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. Last Updated: 07/27/2016

Saudis Eye Asian Price War With Russia

APAl-Naimi, center, talking with other delegates at last week's OPEC meeting in Vienna.
SINGAPORE -- Saudi Arabian Oil Minister Ali al- Naimi, who oversees the world's biggest oil reserves, may offer to cut prices to buyers in China, South Korea and Japan in the face of growing competition from Russia, traders said Friday.

Al-Naimi, who travels to Seoul and Tokyo from Beijing this week, may discount prices for Asian buyers, traders said.

Russian plans to build more than $20 billion of oil and gas pipelines supplying China, South Korea and Japan may help Asian refiners cut oil bills that are as much as $10 billion a year more than they would pay in Europe or the U.S.

"They may look into giving price concessions," said Dennis Ang, president of Statoil Asia Pacific, a unit of Norway's biggest oil producer. "The Russian pipeline offers a challenge and they have to accept diversification of sources. They at least want to maintain market share or even grow it."

Russia is vying with Saudi Arabia, the largest oil producer, to supply to China and Japan, the world's No.2 and No.3 consumers. Russian output grew 12 percent in the first two months of this year to 8.9 million barrels a day against the Saudis' 8.4 million. Saudi Arabia can produce as much as 10 million barrels a day, with more than 40 percent of output going to Asian buyers.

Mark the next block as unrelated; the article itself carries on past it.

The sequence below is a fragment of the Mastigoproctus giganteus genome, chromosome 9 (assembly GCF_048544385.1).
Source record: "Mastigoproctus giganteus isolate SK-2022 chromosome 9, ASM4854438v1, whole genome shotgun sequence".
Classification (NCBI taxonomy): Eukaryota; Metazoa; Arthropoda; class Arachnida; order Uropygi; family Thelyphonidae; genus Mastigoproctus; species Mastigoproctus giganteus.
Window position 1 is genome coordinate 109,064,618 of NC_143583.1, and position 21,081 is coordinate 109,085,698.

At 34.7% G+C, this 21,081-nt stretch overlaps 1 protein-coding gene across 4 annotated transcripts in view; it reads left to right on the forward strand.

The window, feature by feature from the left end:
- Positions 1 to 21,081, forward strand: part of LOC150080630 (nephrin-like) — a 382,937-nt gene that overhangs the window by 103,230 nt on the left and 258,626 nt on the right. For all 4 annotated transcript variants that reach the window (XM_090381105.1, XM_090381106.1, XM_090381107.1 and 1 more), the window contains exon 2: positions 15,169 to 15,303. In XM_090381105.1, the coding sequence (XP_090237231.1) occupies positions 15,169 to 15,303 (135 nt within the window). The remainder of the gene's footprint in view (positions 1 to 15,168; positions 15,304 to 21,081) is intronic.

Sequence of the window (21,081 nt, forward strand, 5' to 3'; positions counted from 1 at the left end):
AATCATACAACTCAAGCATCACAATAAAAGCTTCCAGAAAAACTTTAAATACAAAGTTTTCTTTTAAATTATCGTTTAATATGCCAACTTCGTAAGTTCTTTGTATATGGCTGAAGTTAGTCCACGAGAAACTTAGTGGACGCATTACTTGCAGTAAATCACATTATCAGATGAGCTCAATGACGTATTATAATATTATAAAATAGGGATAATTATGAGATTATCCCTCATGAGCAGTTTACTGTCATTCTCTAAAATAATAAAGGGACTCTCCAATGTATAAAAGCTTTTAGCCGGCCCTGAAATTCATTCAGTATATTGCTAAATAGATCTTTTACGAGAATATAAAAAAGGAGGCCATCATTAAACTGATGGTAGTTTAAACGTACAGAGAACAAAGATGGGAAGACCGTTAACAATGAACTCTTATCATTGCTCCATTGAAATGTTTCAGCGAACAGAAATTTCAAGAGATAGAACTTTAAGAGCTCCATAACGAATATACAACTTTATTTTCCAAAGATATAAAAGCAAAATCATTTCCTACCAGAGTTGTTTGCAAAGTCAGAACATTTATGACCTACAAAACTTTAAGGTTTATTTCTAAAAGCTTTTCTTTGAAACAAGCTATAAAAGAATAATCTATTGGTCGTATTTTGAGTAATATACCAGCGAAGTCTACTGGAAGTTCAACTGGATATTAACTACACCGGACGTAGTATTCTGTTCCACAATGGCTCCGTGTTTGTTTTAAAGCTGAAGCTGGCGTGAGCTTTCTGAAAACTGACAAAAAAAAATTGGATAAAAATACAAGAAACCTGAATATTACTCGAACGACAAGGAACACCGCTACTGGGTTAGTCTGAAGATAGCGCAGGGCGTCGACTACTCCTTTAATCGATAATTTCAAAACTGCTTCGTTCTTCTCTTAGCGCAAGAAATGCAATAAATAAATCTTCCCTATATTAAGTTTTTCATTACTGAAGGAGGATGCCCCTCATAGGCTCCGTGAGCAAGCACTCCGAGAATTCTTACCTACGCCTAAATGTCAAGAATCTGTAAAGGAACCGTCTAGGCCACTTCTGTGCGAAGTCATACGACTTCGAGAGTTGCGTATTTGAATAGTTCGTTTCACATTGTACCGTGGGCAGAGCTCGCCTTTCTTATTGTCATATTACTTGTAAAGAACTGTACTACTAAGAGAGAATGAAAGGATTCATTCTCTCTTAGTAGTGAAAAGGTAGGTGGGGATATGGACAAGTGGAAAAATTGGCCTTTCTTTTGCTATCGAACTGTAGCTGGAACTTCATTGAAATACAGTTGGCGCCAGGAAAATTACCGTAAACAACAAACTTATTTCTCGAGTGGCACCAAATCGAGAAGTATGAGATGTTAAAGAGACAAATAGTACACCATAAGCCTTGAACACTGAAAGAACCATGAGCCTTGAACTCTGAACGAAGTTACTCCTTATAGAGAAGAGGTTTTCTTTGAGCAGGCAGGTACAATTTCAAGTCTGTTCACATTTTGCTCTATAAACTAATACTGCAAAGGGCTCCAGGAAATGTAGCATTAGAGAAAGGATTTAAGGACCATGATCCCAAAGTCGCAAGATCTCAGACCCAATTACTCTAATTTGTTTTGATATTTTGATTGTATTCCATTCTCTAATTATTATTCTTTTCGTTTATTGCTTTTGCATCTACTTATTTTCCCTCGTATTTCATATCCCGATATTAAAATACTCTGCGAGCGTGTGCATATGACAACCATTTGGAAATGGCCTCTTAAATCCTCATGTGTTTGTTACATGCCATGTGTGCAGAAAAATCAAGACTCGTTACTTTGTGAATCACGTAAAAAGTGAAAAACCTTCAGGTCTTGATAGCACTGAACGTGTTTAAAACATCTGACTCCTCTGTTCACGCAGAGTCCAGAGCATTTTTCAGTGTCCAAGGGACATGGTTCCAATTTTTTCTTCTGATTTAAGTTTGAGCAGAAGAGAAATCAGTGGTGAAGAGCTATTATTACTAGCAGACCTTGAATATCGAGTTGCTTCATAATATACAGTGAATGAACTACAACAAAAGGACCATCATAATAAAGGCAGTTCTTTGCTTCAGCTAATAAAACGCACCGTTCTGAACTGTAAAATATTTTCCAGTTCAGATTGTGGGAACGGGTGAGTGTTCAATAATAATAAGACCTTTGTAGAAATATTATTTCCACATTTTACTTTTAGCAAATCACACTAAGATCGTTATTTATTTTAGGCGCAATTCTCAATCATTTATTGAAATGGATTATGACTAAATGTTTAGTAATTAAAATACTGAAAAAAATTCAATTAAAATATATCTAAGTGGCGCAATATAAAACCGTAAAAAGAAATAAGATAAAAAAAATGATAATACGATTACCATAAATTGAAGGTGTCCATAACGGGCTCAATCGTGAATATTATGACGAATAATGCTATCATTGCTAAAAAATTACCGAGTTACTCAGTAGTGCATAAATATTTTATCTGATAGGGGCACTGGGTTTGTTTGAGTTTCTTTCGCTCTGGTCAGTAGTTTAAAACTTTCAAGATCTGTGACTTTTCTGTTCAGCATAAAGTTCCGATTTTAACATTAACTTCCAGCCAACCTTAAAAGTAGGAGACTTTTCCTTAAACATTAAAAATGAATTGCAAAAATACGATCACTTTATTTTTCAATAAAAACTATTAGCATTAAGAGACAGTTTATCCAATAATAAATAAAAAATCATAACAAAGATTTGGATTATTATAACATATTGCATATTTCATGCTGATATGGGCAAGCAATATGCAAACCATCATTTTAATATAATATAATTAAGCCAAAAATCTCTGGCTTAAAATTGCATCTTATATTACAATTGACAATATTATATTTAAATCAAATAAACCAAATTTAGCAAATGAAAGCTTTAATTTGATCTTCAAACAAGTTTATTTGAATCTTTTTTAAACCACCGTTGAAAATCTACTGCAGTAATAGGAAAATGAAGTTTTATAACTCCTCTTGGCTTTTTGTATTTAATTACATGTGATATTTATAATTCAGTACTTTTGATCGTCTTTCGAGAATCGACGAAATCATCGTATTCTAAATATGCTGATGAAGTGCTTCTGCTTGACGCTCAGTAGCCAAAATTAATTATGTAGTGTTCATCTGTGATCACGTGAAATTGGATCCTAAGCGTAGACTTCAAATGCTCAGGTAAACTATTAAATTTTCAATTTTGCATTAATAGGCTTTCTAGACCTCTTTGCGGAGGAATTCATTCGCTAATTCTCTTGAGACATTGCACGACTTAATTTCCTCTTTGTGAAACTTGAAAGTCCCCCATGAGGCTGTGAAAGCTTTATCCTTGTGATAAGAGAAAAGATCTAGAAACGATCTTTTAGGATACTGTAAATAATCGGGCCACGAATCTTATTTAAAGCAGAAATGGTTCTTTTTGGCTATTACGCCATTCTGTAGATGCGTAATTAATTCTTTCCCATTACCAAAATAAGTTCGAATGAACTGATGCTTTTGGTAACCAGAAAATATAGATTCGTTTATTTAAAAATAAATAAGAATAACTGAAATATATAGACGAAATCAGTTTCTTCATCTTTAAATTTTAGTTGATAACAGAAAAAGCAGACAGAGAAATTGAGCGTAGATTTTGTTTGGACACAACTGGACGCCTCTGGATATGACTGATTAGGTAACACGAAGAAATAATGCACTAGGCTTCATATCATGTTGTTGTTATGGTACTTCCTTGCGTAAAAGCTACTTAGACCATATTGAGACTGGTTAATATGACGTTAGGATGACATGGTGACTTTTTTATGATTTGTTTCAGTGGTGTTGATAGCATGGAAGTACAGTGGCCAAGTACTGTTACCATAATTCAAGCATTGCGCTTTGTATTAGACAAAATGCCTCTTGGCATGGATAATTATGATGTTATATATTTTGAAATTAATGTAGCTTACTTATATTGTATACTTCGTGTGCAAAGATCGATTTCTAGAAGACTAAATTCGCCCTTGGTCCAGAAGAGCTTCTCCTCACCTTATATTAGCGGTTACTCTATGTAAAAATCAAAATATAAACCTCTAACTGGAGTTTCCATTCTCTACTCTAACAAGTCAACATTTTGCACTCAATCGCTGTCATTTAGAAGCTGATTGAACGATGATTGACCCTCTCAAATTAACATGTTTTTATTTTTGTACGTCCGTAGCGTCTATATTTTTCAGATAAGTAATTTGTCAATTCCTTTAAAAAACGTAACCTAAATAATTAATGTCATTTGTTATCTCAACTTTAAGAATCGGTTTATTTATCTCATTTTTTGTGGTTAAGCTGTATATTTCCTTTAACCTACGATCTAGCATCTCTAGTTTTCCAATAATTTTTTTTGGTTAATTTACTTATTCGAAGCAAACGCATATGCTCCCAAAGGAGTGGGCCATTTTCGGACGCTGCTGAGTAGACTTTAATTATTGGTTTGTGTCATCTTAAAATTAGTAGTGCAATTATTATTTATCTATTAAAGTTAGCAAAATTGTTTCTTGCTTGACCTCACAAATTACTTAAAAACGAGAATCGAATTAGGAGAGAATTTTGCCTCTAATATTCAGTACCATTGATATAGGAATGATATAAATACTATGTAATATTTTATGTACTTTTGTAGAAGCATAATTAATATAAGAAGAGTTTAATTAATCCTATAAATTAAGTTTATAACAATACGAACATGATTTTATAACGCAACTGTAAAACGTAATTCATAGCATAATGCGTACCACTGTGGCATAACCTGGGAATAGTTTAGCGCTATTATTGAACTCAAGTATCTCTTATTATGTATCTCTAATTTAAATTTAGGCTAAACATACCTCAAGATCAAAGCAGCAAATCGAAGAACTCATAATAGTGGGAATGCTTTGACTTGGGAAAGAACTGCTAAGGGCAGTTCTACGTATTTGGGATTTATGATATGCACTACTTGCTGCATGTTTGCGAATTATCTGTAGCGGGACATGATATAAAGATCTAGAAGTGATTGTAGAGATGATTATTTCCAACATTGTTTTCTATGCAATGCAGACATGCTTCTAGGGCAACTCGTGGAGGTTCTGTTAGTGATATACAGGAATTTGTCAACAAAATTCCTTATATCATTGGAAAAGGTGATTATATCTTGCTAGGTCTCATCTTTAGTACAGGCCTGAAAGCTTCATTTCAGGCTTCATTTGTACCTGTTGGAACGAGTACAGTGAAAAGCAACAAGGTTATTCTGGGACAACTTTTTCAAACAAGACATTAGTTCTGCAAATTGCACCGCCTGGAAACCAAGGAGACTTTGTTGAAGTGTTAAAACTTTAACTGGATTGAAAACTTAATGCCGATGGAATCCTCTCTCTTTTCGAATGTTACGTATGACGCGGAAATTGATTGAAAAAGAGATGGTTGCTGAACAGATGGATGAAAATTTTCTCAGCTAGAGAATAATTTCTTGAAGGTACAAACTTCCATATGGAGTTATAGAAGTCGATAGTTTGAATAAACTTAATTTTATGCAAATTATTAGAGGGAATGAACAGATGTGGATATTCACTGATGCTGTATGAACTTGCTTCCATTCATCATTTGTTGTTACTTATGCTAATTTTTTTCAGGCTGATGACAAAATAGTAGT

China, South Korea and Japan, which import four-fifths of their oil from the Middle East, want to diversify sources of oil.

Al-Naimi "will try to persuade Japan to continue buying Saudi's oil," said Hiro Katsumata, a post-doctoral fellow at the Institute of Defense and Strategic Studies in Singapore. "Over the last decade, Japan has diversified its source of energy -- in relative terms. One thing is that it has become relatively easier for any country to purchase oil in the international market."

Russia and other non-OPEC producers such as Kazakhstan have been taking market share from members of the oil group as it cuts output. Kazakhstan's oil production has risen 10 percent to 965,000 barrels a day.

Japan is competing with China, Asia's fastest-growing economy, to secure oil and gas supplies from Russia. Both are vying for supply from Russia's far eastern fields. PetroChina, China's largest oil producer, and Yukos proposed a $2.8 billion pipeline to transport Siberian oil to Daqing in northeast China.

Japan has offered to help pay the $5.8 billion cost of an alternative line to Russia's Pacific coast port of Nakhodka so that the oil can be exported to Japan.

Russia has yet to decide which plan to support.

"Saudi Arabia is feeling threatened by the Russian oil pipeline project," said Jang Ji Hak, a crude oil trader at Hyundai Oilbank, South Korea's fourth-biggest refiner. "South Korean companies will be better positioned to negotiate prices and in efforts to settle the issue of Asian premiums."

Hyundai Oilbank said in December it would stop buying crude oil from Saudi Arabia from this year, increasing supplies from Iran. Hyundai Oilbank dropped a contract with Saudi Aramco, the world's biggest oil company, for 20,000 barrels per day and increase purchases from National Iranian Oil Co.

Saudi Aramco's crude oil prices are determined by destination, with prices for its Asian customers expressed as a differential against the average of Oman and Dubai grades, the two Arabian Gulf benchmarks used by Asian oil traders.

China, which last year overtook Japan as an oil consumer, may boost crude imports by more than 9.8 percent this year to ease domestic fuel shortages, the government said on March 24.